The announcement by White House spokesperson Robert Gibbs on December 26 that "it's gonna be a while" before the Guantanamo Bay Detention Facility closes did not deter nearly 200 activists in Washington, DC on a snowy January 11. Working as a group called Witness Against Torture (WAT), these activists rallied outside of both The White House and Justice Department to shut down the nine-year-old prison and end the use of torture against detainees there.
At around 11 a.m., the activists, dressed in orange jumpsuits and black hoods, stood in silence behind a press conference announcing WAT's ten day "Fast for Justice" as well as the day's action: a march from The White House to the Justice Department's Robert F. Kennedy Building.
Describing the reason for the group's 10-day "Fast for Justice," Kathy Kelly of the Chicago peace group Voices for Creative Nonviolence put it best: "Hunger and anger are like two live wires; if connected, they will flash. We will hunger with anger for [the next 10 days] for an end to Guantanamo Bay."
With the nation still buzzing about the use of violence and in light of the recent tragedy in Tucson, Arizona, Frida Berrigan of WAT reminded the crowd that "we are gathering in a spirit of nonviolence."
And she continued: "... And we are here to say, 'no.' We are here to express our outrage ... to assert and uphold the humanity of those detained by the [U.S.] government."
Following Berrigan, a diverse coalition of groups that included Amnesty International USA, Center for Constitutional Rights, September 11 Families for Peaceful Tomorrows, WAT, as well as British journalist Andy Worthington rallied the crowd and each presented their case for shutting down the prison and how indefinite detention is, as Valerie Luczikowaska of Peaceful Tomorrows said, "a travesty of American principles."
The groups held the press conference at The White House to hold President Obama accountable, said the group in a statement. And while seeking shut down of the prison, the groups presented specific demands as well: that he either fairly try or release the detained men and that he repatriate nearly 60 Yemenis who have been blocked from returning home despite being cleared of all wrongdoing.
For each group, it is a matter of justice.
Said Tom Parker, Amnesty International USA's advocacy and policy director of terrorism, counterterrorism, and human rights: "... Guantanamo has been a global symbol for injustice and abuse. The idea that you can't hold people indefinitely without trial has been around since the Middle Ages. It is a basic human right."
One observer who knows this for a fact is Worthington, an expert on Guantanamo Bay who has written extensively on the subject. "One year after President Obama promised to have closed Guantanamo, 173 men are still there, the majority of whom should have never been held in the first place," he said.
After detailing the cases of numerous detainees at the prison, nearly 90 of whom have been cleared of wrongdoing, he called for Americans to especially demand not only for closure of the prison and release of the prisoners but also that the 30 detainees whose lives are threatened in their home countries receive help to "find a home in the U.S."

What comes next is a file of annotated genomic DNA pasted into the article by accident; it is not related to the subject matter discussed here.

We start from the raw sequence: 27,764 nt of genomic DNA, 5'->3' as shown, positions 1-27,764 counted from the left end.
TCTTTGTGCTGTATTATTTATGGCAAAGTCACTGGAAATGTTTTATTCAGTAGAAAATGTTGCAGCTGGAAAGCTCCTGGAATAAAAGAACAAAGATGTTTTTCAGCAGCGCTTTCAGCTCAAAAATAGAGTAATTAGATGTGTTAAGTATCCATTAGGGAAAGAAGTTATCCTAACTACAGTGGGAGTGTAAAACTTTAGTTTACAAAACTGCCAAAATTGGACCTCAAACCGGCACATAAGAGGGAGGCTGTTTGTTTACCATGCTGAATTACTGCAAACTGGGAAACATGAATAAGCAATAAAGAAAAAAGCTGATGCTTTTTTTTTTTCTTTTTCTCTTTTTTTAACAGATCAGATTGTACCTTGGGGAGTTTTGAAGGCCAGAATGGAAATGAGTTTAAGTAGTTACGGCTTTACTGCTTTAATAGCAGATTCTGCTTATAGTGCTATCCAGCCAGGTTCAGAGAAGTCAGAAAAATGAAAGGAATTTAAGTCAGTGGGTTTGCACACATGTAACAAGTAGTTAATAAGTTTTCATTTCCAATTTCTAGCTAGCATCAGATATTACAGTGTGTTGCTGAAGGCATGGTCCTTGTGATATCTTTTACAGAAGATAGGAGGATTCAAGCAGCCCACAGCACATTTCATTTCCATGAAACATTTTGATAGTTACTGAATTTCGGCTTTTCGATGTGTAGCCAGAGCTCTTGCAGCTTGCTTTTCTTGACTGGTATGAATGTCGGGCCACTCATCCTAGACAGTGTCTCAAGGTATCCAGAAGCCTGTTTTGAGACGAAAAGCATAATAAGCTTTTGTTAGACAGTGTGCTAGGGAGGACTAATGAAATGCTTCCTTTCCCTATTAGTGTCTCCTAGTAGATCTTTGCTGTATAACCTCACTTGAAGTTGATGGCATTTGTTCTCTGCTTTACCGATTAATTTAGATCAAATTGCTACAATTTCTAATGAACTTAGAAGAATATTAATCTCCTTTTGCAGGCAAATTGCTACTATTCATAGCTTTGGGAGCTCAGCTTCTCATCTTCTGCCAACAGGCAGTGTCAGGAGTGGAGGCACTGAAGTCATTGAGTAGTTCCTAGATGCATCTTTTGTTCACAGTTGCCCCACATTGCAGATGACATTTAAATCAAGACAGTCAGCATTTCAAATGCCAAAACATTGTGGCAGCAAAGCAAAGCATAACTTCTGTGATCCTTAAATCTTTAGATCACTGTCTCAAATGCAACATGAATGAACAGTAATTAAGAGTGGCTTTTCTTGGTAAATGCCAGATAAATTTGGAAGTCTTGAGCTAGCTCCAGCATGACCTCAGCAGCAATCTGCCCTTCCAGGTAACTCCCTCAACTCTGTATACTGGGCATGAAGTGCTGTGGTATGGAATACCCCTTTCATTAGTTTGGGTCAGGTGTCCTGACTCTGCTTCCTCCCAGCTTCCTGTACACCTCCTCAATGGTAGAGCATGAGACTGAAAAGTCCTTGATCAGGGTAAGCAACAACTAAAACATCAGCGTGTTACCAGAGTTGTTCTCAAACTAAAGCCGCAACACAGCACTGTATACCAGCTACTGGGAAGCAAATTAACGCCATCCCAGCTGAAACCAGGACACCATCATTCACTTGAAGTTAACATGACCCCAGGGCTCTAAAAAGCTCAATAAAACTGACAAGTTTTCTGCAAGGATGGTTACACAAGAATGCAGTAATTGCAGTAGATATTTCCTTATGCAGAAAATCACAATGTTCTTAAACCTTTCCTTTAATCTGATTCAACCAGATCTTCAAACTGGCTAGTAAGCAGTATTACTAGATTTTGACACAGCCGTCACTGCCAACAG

But for the largely American group, it was also a question of their country's integrity.
"'Who are we?' is the important question. 'Who are we as Americans?'," if we let the prison continue to exist, said Luczikowaska.
Following the press conference, activists and their supporters marched for a mile and a half in silence to the Justice Department's Robert F. Kennedy Building, convening at Constitution Avenue where they were greeted by nearly a dozen police officers standing behind barriers and blocking the building's entrance.
The activists peacefully convened outside of the barriers however and were able to block that entrance for nearly an hour and a half. In that time, as the temperature began to plummet, they sang a hymn, "Courage Muslim Brothers," and read poetry written by detainees, while supporters faced the street with banners and signs.
After an hour, the group split up and headed for the other two entrances, ultimately blockading three of the building's four entrances for an hour and a half. (The fourth was under construction.)
Though threatened with arrest twice, they speculate that the threats ceased for political reasons.
"Warnings were issued at one point, but the police appeared to change their plans and called off bringing buses to take away the blockaders. U.S. authorities have deeply disgraced this country by refusing to end torture and provide its War-on-Terror prisoners with speedy trials. Rather than call more attention to this fact by detaining activists who put themselves at risk today to bring this message to the public, they backed off," said Matt Daloisio of WAT in a statement.
Before they shed the jumpsuits, the activists met in a nearby park to hold hands and celebrate the day. Somewhere in the circle of nearly 200, one of the activists began to hum the hymn sung on Constitution Avenue:
Courage, Muslim brothers;
You do not walk alone;
We will walk with you;
And sing your spirit home.
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